SpaceX has added a $112 million NASA contract to its trophy case, winning the privilege of launching a satellite for the first-ever global surface water survey. SpaceX’s Falcon 9 rocket is slated to take off in 2021.
Elon Musk’s company would provide “launch services” for the agency’s Surface Water and Ocean Topography (SWOT) mission from Space Launch Complex 4E at Vandenberg Air Force Base in California.
“The satellite will survey at least 90 percent of the globe, studying Earth’s lakes, rivers, reservoirs and oceans, at least twice every 21 days, aid in freshwater management around the world, to improve ocean circulation models and weather and climate predictions,” NASA said in a statement.
This the third contract SpaceX has won for NASA spacecraft, besides a $1.6 billion it has with NASA for helping the agency transport its “numerous resupply missions” to the International Space Station (ISS).
In January, SpaceX launched the Jason-3 satellite from California’s Vandenberg Air Force Base under a contact it was awarded in 2012.In 2014, SpaceX won a NASA contract to launch the Transiting Exoplanet Survey Satellite (TESS) mission, currently scheduled for no earlier than late 2017.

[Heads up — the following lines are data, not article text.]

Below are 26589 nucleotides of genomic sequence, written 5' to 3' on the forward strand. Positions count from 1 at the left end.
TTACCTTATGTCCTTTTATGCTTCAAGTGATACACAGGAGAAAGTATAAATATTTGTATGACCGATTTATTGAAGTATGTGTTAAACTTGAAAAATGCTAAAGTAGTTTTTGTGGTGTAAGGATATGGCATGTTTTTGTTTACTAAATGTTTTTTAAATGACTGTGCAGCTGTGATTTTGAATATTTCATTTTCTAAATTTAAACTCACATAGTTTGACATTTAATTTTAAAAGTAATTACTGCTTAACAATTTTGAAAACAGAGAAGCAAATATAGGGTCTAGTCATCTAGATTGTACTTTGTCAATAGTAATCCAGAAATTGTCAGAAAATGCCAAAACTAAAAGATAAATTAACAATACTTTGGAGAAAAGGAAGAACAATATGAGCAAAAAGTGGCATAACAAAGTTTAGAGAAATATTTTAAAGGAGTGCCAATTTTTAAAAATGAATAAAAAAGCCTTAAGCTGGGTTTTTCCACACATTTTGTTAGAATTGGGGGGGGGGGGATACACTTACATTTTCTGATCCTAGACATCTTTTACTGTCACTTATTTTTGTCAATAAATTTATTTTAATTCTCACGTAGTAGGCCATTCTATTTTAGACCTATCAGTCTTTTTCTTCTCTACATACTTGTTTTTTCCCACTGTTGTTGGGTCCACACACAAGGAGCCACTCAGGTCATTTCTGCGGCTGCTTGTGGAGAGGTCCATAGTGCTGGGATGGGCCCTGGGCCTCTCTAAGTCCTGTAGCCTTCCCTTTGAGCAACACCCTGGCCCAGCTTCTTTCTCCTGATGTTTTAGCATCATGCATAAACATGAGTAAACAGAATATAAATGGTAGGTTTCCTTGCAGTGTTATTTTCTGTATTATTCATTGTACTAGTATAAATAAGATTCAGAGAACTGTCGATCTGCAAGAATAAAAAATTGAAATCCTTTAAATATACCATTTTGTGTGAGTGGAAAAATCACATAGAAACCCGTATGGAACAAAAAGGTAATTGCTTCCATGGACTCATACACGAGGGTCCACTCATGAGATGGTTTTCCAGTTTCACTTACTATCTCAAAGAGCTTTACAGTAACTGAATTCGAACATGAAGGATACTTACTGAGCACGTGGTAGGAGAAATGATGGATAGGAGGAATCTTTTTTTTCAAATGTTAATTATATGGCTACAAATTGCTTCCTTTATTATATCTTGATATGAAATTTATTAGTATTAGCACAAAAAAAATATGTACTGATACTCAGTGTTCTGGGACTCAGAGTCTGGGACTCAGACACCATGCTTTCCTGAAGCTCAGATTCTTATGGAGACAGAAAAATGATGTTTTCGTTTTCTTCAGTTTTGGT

However, the cost of the SWOT contract is significantly higher than previous SpaceX contracts.
NASA’s Jason-3 contract was valued at $82 million and the TESS at $87 million.“We’re excited to carry this critical science payload into orbit for NASA, the nation, and the international community,” Gwynne Shotwell, president and chief operating officer of SpaceX, said in a statement to SpaceNews. “We appreciate NASA’s partnership and confidence in SpaceX as a launch provider.”